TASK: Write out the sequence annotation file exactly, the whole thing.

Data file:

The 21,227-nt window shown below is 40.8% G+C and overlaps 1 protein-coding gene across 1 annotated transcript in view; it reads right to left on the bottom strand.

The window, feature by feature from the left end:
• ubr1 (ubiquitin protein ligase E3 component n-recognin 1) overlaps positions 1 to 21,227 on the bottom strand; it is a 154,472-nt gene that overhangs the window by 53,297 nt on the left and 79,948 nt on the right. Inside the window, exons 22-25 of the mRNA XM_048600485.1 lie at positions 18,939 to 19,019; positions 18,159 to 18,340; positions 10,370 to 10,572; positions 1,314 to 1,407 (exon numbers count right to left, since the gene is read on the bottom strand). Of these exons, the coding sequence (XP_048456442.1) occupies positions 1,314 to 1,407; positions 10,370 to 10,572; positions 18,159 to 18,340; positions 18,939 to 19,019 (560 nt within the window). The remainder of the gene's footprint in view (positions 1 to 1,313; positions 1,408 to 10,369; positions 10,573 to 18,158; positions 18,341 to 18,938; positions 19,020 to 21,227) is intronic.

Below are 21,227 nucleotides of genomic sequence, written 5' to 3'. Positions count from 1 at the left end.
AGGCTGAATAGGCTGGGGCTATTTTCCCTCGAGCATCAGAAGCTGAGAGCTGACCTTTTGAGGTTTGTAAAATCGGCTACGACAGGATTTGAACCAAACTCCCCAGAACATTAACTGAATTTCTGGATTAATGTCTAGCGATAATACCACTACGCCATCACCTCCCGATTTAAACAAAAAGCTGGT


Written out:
The 21,227-nt window shown below is 40.8% G+C and overlaps 1 protein-coding gene across 1 annotated transcript in view; it reads right to left on the bottom strand.

The window, feature by feature from the left end:
• ubr1 (ubiquitin protein ligase E3 component n-recognin 1) overlaps positions 1 to 21,227 on the bottom strand; it is a 154,472-nt gene that overhangs the window by 53,297 nt on the left and 79,948 nt on the right. Inside the window, exons 22-25 of the mRNA XM_048600485.1 lie at positions 18,939 to 19,019; positions 18,159 to 18,340; positions 10,370 to 10,572; positions 1,314 to 1,407 (exon numbers count right to left, since the gene is read on the bottom strand). Of these exons, the coding sequence (XP_048456442.1) occupies positions 1,314 to 1,407; positions 10,370 to 10,572; positions 18,159 to 18,340; positions 18,939 to 19,019 (560 nt within the window). The remainder of the gene's footprint in view (positions 1 to 1,313; positions 1,408 to 10,369; positions 10,573 to 18,158; positions 18,341 to 18,938; positions 19,020 to 21,227) is intronic.

Below are 21,227 nucleotides of genomic sequence, written 5' to 3'. Positions count from 1 at the left end.
AGGCTGAATAGGCTGGGGCTATTTTCCCTCGAGCATCAGAAGCTGAGAGCTGACCTTTTGAGGTTTGTAAAATCGGCTACGACAGGATTTGAACCAAACTCCCCAGAACATTAACTGAATTTCTGGATTAATGTCTAGCGATAATACCACTACGCCATCACCTCCCGATTTAAACAAAAAGCTGGT